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Swimming scholars: Two water polo players head to college with ‘cumulative’ MVP awards from La Jolla High

Dave and Joyce Abrams, Gavin Olson and Tom Atwell
Dave and Joyce Abrams, Gavin Olson and La Jolla High School water polo coach Tom Atwell gather July 14 for a ceremony presenting Olson with the Matthew Abrams Memorial Most Valuable Player Award.
(Courtesy of Dave Abrams)

Two recent La Jolla High School graduates were awarded scholarships for their water polo prowess, both calling it an honor while noting that water polo is very much a team — and community — sport.

The Matthew Abrams Memorial Most Valuable Player Award went to La Jolla High 2022 graduate Gavin Olson.

Olson, who finished with a 4.75 grade point average and will attend UCLA in the fall, “was definitely our most valuable player,” said Vikings water polo coach Tom Atwell. “He went from being a primary goal scorer to … distributing the ball as well and becoming a playmaker and a field general.”

Atwell said Olson was “a big part of our success as far as helping run both the offense and the defense ... as a team captain and being the consummate team player.”

The Brittany Russell Spence Lead From the Front Most Valuable Player Award went to LJHS 2022 graduate Roxy Hazuka.

Brittany Russell Spence, Roxy Hazuka and Tom Atwell
Brittany Russell Spence and her daughter stand with Roxy Hazuka and La Jolla High water polo coach Tom Atwell. Hazuka received the 2022 Brittany Russell Spence Lead From the Front Most Valuable Player Award.
(Courtesy of Dave Abrams)

Hazuka, who finished high school with a 4.7 GPA and will play water polo at Brown University, “has demonstrated great leadership as a student-athlete and she has incredible grades,” Atwell said.

As a goalie, Hazuka has to be a leader “because you’re in charge of the defense,” Atwell said.

The awards, which were given to Hazuka and Olson at a poolside ceremony July 14, are decided annually by the school water polo coaches, including girls coach Amy Jennings.

“We look at the kid over the course of four years,” Atwell said. “It’s a cumulative award.”

Each award comes with the winner’s name on a plaque at the Coggan Family Aquatic Complex on the La Jolla High campus and a $1,000 scholarship that can be used for anything the winner wants.

Olson, who has played water polo for about 11 years, said he was “super proud” to win the Matthew Abrams award, which was begun in 2019 by La Jollans Dave and Joyce Abrams as a way to memorialize their son, a 1999 LJHS graduate and water polo team MVP that year who died of cancer in 2018.

“The Abramses are a super nice family and I couldn’t ask for anything more,” Olson said.

Olson said he loves water polo because of “how physical it is. It’s fun to be in the water. I’ve been in the water since I was a kid.”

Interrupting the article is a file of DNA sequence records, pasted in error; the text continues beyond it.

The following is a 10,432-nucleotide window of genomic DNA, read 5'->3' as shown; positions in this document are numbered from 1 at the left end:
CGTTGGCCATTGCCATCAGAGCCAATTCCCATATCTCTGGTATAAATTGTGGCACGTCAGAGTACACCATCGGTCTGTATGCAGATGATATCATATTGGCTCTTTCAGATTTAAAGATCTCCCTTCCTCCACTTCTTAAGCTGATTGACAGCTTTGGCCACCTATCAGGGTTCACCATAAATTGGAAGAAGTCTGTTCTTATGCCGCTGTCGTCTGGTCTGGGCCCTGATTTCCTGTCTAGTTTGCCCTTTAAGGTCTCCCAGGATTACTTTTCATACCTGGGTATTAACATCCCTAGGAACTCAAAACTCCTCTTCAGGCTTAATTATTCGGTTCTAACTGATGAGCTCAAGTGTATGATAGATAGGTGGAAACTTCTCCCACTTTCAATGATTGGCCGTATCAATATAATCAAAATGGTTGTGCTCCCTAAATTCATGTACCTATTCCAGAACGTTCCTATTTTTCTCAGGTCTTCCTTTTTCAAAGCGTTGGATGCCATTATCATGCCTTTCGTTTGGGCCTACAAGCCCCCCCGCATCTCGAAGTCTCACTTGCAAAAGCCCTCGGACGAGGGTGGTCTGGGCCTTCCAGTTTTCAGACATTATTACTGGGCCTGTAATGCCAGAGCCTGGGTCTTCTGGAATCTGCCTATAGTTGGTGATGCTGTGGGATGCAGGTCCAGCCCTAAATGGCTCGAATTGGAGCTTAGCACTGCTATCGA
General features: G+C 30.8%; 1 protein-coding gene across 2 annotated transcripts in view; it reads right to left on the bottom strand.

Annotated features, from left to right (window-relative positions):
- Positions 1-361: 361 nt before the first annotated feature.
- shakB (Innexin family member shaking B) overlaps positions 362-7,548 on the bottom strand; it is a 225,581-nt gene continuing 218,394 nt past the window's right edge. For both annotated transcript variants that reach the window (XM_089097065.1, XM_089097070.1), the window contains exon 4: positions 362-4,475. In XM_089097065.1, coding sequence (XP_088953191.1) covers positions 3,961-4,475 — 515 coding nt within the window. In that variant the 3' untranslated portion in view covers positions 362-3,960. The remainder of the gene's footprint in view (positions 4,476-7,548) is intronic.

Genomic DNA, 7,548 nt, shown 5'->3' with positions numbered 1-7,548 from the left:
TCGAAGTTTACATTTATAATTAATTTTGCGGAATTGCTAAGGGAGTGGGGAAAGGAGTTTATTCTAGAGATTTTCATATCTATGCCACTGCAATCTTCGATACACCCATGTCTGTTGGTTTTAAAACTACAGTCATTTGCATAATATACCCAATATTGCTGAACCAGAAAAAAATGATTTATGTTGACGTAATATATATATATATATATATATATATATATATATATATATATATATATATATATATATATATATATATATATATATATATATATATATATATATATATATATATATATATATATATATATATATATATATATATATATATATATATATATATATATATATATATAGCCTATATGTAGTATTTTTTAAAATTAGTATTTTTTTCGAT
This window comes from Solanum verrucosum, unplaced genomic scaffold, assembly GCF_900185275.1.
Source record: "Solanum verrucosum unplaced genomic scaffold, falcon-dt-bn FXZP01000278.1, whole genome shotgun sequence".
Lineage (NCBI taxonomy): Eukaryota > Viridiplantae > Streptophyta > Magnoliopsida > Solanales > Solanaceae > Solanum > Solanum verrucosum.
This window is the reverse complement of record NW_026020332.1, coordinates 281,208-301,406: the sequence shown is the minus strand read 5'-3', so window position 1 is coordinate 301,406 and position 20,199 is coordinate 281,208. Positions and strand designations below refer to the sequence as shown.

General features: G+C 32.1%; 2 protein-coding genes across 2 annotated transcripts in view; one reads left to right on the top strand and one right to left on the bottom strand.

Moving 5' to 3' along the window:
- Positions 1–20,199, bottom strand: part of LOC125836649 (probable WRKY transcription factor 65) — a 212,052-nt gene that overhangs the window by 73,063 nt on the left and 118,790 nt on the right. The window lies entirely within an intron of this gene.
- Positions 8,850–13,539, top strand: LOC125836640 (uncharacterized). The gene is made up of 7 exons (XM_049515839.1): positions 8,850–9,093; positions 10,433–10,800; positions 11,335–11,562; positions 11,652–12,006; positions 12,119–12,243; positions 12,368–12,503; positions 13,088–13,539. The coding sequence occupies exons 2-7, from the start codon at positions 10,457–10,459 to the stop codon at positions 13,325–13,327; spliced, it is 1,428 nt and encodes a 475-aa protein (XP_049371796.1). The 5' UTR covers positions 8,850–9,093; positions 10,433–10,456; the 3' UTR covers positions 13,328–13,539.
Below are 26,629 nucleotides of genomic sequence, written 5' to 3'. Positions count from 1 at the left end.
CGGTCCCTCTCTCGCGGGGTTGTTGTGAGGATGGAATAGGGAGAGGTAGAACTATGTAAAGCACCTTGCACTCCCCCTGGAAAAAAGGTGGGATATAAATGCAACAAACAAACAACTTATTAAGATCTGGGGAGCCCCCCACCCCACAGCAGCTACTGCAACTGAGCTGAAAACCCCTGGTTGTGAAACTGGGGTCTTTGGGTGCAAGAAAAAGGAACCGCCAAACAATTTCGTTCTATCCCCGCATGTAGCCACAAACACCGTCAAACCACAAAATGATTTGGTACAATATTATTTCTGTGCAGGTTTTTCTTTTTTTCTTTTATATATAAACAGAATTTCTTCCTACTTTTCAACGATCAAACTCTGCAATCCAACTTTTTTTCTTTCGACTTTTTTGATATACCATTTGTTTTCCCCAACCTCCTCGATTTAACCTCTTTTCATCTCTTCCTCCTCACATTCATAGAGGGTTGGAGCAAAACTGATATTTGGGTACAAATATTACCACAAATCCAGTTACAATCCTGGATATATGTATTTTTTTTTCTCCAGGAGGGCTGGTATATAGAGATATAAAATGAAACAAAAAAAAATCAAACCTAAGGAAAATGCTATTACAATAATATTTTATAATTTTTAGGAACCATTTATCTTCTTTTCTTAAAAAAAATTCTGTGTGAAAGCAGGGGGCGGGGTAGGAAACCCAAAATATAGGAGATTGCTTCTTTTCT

He said he’ll miss the intensity of the Vikings’ water polo seasons. “We would always just be together. … We always came together as a team for those three months.”

After the creation of the Matthew Abrams boys’ award, “we thought it would be a good idea to have an equivalent on the girls’ side,” Atwell said.

The girls’ award, also established in 2019, was named for Brittany Russell Spence (maiden name Brittany Russell), who graduated from LJHS in 2000 after playing in the school’s second season of girls water polo.

“She was at the very beginning of when girls started playing,” Atwell said. “She was a leader at the forefront of women’s water polo.”

Spence went on to play water polo for four years at UC Davis and played two seasons in Newcastle, Australia.

Hazuka said winning the Brittany Russell Spence award means a lot to her.

“Brittany Russell’s a huge role model to me,” Hazuka said. “I was honored to receive an award from her.

“I worked really hard this season and my team worked really hard, too, and it just feels really good to end it with an awesome award.”

Hazuka started playing water polo in seventh grade and said she looks forward to playing in college. “I fell in love with this sport and I’m super happy to keep playing.”

The Brittany Russell Spence financial award is funded by seed money set up by Sandy Coggan Erickson, who in 2002 also helped establish the Coggan Family Aquatic Complex, where LJHS swimmers and water polo players practice and compete.

Joyce Abrams stands with the La Jolla High School 2020-21 boys water polo team, which named her its honorary coach.
(Courtesy of Dave Abrams)

The Matthew Abrams award is the family’s way of “perpetuating his memory,” Dave Abrams said. “This seemed like the appropriate way to do it.”

Dave said he and Joyce have stayed involved in LJHS water polo year after year; the 2020-21 boys team named Joyce its honorary coach.

“That was kind of cool,” Dave said.

Spence, who knew Matthew Abrams, said “Matt was a really great guy, and his parents have done a really good job of carrying on his legacy.”

Spence now lives five minutes from the Coggan pool and takes her two young daughters there. She said having an award named after her is an honor, especially given her participation at the beginning of the sport.

“It was just so cool to see so many women really interested in it. … I commend the women before me that played with the guys and started [the girls’ team]. I reaped the benefits,” she said.

Spence said the phrase on her award — “Lead from the front” — originated with Atwell.

“He is the reason our program has thrived the way it has,” Spence said. “He’s really the one who’s led from the front. He’s in the water with the kids training.”

“A good coach isn’t someone who just teaches you the water polo skills,” she said, “but it’s more about the life lessons on how you can be a good person.” ◆